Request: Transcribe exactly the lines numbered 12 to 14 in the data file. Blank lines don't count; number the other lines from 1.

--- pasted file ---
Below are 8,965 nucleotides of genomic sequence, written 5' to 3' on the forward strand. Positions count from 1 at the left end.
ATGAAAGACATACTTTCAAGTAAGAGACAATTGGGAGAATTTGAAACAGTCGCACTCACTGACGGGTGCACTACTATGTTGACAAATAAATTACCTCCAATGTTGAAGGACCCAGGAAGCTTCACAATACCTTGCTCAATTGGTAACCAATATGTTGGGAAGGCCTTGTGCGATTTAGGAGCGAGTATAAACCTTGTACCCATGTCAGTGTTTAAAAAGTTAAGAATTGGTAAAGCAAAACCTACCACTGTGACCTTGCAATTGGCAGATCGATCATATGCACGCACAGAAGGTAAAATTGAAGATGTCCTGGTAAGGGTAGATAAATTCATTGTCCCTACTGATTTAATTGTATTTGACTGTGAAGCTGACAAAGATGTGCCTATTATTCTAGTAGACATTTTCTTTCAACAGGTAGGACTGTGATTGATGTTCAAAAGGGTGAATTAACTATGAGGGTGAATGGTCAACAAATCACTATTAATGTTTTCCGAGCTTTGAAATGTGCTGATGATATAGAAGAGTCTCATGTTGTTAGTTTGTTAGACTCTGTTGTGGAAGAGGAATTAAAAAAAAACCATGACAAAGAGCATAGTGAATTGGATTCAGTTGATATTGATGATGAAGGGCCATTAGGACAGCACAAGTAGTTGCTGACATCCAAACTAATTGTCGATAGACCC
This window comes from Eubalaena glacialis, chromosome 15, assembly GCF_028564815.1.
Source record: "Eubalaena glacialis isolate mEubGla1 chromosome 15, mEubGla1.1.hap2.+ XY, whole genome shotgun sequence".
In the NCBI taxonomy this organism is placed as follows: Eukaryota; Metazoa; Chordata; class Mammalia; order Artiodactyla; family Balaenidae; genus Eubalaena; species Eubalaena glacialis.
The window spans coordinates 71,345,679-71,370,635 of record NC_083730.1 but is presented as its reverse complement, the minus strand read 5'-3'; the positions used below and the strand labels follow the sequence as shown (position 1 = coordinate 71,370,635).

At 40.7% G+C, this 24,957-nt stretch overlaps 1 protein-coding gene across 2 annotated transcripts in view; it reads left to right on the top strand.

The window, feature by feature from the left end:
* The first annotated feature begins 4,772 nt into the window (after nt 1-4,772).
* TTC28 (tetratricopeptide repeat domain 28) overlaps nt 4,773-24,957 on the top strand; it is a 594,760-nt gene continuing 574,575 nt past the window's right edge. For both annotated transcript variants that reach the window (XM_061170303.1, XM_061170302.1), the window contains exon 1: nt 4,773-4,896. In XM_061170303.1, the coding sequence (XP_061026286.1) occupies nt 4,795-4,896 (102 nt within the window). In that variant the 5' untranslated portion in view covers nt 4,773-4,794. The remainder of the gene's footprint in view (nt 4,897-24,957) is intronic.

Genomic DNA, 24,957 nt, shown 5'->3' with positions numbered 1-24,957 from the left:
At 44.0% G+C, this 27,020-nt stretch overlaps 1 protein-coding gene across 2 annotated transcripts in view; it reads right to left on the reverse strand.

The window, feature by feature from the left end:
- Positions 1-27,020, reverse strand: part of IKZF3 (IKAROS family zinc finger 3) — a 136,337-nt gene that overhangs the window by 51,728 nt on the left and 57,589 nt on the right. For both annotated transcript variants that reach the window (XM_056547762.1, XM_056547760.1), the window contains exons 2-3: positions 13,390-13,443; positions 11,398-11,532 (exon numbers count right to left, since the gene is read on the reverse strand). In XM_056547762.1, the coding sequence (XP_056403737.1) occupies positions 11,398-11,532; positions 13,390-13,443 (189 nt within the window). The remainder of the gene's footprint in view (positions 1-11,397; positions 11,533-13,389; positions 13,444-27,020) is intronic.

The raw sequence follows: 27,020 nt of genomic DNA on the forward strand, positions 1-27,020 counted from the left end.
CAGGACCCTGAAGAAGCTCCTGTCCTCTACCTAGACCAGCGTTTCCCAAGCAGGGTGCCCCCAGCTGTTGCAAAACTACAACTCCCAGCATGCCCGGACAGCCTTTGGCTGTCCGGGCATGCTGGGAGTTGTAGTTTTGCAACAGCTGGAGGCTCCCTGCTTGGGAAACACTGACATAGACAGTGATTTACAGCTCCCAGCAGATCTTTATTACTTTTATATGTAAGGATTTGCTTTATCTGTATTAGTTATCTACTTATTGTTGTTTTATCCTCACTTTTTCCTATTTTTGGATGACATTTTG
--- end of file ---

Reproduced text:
At 44.0% G+C, this 27,020-nt stretch overlaps 1 protein-coding gene across 2 annotated transcripts in view; it reads right to left on the reverse strand.

The window, feature by feature from the left end:
- Positions 1-27,020, reverse strand: part of IKZF3 (IKAROS family zinc finger 3) — a 136,337-nt gene that overhangs the window by 51,728 nt on the left and 57,589 nt on the right. For both annotated transcript variants that reach the window (XM_056547762.1, XM_056547760.1), the window contains exons 2-3: positions 13,390-13,443; positions 11,398-11,532 (exon numbers count right to left, since the gene is read on the reverse strand). In XM_056547762.1, the coding sequence (XP_056403737.1) occupies positions 11,398-11,532; positions 13,390-13,443 (189 nt within the window). The remainder of the gene's footprint in view (positions 1-11,397; positions 11,533-13,389; positions 13,444-27,020) is intronic.